Kathy Prendergast’s Atlas at the Kerlin Gallery
While looking at ‘Atlas’ by Kathy Prendergast I was reminded of my old illuminated globe. This was an object that ceaselessly fascinated me as a child and I would spend hours tracing the outline of countries with my finger, following the paths of air currents or mouthing the names of exotic places to myself. But what enchanted me most was that with one flick of a switch – click! – the globe would light up and a hidden topographical world was revealed. Vast ridges, ancient forests and undersea mountain ranges suddenly became visible as they nonchalantly crossed man-made borders around the world.
But there are only the faint, ghostly traces of recognisable landmarks to be found in ‘Atlas’. Prendergast’s new installation, which continues her exploration of maps and cartography, consists of one hundred AA road atlases, each on its own table and drawn over with Indian ink. Borders, place names and topographical details are all lost in the black ink, leaving just white dots which designate a town or city. This creates a strange effect, like looking down on Europe during a night flight across the continent.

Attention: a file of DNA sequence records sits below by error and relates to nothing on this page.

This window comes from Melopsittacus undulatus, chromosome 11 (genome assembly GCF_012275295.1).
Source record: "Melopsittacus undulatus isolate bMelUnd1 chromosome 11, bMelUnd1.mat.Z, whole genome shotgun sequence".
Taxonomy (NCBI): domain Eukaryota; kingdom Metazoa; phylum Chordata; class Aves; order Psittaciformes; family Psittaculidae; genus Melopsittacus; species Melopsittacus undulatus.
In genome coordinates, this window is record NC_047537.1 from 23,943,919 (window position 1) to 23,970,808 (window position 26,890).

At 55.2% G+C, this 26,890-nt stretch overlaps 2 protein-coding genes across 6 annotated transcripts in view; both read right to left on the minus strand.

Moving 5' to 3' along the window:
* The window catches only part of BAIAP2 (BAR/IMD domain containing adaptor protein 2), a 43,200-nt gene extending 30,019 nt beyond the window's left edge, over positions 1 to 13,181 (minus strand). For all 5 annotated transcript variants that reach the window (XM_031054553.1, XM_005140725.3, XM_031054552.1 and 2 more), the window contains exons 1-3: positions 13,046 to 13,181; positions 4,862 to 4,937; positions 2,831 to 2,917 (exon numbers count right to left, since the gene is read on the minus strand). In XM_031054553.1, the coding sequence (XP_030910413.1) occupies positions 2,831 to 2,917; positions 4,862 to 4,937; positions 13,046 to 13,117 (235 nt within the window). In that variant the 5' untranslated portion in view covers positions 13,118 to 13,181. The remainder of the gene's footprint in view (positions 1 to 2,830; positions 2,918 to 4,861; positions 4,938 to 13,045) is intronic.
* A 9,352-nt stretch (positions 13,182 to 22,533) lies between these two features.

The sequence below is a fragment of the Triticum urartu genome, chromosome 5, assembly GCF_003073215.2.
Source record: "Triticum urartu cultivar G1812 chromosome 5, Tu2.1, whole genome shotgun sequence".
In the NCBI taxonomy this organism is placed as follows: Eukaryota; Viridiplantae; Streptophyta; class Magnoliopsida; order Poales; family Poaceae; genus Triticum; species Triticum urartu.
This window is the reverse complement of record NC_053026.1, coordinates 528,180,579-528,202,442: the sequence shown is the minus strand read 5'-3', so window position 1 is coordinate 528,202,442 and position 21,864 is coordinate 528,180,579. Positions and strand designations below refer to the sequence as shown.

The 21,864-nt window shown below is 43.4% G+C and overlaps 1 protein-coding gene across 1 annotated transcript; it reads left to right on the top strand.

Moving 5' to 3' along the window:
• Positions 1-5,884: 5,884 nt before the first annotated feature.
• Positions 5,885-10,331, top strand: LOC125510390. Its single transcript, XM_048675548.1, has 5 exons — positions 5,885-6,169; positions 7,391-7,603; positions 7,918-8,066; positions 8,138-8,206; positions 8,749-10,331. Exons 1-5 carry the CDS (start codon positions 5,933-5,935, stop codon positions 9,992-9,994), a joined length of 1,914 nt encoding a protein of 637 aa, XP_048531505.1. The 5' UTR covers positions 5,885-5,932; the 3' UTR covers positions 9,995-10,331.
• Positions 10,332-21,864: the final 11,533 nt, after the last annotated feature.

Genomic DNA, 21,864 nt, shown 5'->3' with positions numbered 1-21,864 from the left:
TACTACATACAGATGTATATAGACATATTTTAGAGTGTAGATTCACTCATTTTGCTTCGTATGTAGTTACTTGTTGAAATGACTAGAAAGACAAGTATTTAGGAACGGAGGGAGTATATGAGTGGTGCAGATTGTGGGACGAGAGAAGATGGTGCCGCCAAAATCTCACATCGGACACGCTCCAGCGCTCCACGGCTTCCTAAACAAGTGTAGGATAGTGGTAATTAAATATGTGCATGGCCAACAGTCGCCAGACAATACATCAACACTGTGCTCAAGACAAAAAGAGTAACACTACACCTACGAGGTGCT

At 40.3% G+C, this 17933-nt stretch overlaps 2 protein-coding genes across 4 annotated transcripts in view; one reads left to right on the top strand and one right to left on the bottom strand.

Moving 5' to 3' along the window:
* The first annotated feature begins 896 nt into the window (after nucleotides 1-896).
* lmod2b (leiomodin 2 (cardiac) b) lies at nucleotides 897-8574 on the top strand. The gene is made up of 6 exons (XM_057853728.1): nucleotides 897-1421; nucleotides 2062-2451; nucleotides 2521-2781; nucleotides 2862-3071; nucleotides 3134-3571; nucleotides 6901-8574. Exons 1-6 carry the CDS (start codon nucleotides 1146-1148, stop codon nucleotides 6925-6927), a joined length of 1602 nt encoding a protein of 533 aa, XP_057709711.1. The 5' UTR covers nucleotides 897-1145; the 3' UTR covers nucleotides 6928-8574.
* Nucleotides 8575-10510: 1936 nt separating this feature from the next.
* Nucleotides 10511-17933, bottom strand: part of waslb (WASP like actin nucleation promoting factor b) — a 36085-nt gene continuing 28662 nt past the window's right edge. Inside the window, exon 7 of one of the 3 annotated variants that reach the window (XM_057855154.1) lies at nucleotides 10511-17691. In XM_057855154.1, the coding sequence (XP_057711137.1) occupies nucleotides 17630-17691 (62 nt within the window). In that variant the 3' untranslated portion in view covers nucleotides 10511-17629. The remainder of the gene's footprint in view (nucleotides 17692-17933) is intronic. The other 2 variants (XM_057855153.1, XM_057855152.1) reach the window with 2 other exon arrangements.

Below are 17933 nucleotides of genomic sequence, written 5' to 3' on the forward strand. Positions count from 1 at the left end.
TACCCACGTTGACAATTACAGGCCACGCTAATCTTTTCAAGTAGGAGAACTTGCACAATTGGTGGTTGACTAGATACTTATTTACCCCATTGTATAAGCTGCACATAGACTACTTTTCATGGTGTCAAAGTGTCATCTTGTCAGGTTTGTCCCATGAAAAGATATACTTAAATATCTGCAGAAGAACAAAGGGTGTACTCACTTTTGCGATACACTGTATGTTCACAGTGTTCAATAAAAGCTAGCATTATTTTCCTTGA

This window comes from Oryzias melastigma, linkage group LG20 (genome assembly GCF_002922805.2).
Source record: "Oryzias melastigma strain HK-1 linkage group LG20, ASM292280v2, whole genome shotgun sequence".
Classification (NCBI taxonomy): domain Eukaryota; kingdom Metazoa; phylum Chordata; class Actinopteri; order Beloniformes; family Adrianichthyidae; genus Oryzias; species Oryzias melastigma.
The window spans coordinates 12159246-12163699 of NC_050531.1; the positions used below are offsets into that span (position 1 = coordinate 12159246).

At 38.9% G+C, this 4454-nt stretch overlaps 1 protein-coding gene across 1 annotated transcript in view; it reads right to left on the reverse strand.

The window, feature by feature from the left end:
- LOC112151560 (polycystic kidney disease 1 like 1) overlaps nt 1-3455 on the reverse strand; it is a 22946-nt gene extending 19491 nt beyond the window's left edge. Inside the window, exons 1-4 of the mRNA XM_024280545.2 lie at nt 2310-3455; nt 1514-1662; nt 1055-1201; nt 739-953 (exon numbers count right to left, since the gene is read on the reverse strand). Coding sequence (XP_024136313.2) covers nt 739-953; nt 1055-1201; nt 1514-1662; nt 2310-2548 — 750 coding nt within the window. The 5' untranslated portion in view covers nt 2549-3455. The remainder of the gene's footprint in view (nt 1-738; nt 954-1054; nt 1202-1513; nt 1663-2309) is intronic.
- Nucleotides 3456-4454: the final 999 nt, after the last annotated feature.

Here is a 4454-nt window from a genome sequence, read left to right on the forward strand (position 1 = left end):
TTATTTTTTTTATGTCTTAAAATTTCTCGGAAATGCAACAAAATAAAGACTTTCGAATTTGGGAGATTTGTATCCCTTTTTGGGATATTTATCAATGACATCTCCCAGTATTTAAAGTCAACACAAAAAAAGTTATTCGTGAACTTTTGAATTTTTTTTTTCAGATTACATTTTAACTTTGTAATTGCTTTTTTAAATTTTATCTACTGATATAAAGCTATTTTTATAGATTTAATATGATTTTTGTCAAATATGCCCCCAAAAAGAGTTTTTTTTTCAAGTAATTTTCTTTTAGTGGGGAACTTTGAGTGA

The strategic placement of the trestle tables in the gallery approximates the position of each country in Western Europe, from Iceland to Greece, so I was curious to see if I could find my own home-town in the west of Ireland. However, even though I knew where it should be (Atlas Number 4: Sligo-Belfast), I just couldn’t locate it exactly. It was unrecognisable in that constellation of places, adrift somewhere in a pool of darkness.